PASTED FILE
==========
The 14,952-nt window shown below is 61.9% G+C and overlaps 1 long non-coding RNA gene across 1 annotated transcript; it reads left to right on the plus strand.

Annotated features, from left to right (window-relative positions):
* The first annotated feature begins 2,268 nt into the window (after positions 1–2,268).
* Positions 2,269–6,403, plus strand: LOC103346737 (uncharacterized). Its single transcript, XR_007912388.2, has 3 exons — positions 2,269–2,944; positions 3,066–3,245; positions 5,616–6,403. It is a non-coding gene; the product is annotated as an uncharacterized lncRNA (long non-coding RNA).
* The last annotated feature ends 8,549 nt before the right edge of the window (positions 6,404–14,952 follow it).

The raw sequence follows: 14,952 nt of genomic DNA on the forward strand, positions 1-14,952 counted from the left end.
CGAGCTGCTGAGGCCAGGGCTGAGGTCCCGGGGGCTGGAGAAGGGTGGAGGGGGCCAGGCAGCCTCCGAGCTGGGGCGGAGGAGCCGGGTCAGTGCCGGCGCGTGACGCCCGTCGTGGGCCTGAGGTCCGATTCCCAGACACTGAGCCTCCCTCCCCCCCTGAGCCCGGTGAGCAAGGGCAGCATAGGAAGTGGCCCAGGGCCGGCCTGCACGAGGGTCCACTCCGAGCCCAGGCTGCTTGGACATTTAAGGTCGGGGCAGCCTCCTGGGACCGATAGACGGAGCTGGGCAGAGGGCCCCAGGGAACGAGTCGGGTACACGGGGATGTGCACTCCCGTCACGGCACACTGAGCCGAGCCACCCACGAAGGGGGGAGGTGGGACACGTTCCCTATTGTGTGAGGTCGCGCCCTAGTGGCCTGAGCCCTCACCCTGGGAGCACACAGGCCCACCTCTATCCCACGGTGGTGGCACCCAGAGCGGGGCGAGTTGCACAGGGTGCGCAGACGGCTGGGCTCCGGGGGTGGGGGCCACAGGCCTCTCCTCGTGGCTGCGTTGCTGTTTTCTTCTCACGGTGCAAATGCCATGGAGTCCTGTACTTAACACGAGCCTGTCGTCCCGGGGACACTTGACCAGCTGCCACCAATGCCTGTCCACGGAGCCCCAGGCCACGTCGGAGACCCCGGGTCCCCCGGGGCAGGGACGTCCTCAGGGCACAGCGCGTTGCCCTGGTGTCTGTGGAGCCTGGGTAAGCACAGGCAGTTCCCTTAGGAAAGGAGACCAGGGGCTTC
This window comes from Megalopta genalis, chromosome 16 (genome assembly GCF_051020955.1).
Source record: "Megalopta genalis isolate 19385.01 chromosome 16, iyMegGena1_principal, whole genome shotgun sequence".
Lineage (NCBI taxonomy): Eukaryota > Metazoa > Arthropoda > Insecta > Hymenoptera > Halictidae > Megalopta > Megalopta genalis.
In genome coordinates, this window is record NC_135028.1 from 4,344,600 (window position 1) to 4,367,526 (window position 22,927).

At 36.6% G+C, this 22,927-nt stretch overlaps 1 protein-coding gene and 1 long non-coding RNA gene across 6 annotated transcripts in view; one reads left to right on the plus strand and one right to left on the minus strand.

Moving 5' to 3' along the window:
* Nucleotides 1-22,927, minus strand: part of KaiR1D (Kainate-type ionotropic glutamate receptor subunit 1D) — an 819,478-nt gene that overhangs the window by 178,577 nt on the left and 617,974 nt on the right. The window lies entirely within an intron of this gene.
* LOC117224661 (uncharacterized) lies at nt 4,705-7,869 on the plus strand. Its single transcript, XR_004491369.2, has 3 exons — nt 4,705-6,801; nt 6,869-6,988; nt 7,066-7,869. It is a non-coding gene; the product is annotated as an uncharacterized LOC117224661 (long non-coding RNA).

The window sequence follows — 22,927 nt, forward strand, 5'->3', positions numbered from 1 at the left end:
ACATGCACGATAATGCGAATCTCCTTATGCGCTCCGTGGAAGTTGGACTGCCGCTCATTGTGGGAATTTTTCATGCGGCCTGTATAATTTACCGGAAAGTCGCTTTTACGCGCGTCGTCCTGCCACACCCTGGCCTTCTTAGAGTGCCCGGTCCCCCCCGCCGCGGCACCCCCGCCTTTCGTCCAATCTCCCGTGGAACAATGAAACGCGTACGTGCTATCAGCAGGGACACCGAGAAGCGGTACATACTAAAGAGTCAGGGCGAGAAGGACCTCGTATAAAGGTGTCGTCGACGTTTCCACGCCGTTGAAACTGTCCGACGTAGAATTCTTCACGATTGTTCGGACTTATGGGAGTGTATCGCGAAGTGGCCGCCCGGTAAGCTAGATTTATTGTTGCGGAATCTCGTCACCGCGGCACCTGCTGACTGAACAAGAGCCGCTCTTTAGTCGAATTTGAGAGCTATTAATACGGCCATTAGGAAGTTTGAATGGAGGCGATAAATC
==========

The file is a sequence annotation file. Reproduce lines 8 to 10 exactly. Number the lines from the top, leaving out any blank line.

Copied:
This window comes from Megalopta genalis, chromosome 16 (genome assembly GCF_051020955.1).
Source record: "Megalopta genalis isolate 19385.01 chromosome 16, iyMegGena1_principal, whole genome shotgun sequence".
Lineage (NCBI taxonomy): Eukaryota > Metazoa > Arthropoda > Insecta > Hymenoptera > Halictidae > Megalopta > Megalopta genalis.